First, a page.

Masculinity In Okonkwo Essay

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During the book, Okonkwo hates his father who acts very feminine according to the Igbo definition. Okonkwo’s actions are primarily based on his fear of becoming like his father so he rejects all characteristics that his father had. Throughout the story, we learn about how things fall apart for Okonkwo. The story starts off with Okonkwo living a normal life, beating his wives and farming, but then Ikemefuna joins the family as a tribute from another village to avoid war. Okonkwo starts to grow fond of Ikemefuna as he also has a positive influence on Nwoye, his son, because Nwoye starts to act more masculine. Soon, the oracle decides that Ikemefuna must be killed causing great problems for Okonkwo and Nwoye as Nwoye becomes more feminine in the…show more content…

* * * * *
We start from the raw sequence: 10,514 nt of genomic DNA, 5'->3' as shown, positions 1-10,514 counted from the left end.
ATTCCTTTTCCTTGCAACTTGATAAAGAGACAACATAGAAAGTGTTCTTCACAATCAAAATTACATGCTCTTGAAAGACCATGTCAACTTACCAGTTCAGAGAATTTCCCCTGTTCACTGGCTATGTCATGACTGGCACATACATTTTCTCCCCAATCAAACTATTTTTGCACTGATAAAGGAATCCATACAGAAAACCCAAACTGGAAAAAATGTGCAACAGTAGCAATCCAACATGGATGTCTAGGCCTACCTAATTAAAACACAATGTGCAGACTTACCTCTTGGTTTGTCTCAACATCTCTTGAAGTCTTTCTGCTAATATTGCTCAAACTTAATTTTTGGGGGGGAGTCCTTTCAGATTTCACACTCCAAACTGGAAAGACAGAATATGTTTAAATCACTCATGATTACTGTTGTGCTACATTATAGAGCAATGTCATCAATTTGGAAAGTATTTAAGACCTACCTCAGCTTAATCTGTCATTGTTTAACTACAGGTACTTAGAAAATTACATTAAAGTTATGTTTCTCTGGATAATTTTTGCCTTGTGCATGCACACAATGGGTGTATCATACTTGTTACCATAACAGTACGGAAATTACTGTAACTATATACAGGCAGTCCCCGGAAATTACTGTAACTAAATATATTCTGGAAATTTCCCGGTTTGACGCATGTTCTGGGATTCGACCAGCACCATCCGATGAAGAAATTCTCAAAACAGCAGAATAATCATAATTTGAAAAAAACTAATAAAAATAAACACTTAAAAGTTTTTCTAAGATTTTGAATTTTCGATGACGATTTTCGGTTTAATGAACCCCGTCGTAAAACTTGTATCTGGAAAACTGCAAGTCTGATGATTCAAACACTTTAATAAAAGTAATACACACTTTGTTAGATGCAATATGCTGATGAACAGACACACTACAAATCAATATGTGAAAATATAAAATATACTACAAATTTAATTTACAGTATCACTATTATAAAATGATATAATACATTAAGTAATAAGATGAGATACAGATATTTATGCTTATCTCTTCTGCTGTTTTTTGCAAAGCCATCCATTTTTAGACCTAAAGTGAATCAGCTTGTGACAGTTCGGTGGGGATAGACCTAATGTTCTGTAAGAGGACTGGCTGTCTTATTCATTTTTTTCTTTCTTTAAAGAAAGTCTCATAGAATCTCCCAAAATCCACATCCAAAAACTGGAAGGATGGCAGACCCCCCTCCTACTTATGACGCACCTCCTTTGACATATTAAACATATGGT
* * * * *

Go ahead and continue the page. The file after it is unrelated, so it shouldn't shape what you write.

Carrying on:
An important characteristic of masculinity in the Igbo society was strength. “Yam stood for manliness, and he who could feed his family on yams from one harvest to another was a very great man indeed. Okonkwo wanted his son to be a great farmer and a great man.” (Achebe 33) In other words, men must be able to provide for the family and one who can is a great man. The motif of yams as a masculine crop is used to give more importance to men when it comes to providing for the family because yams are the main crop of the Igbo. This shows that men are required to work hard and farm for their family demonstrating that strength is required for a man. More important characteristic of masculinity include temper, destructiveness, and nourishment which is shown when Okonkwo is thinking about Nwoye converting to Christianity. He remembers, “He was a flaming fire.” (153) The metaphor used compares Okonkwo to a flaming fire which symbolizes not only destruction and a flaming temper, but also nourishment because a fire can support life by giving warmth and cooked food. This shows that masculinity is not only having a flaming temper and being destructive but also to help nourish the Igbo society, people, and families through their

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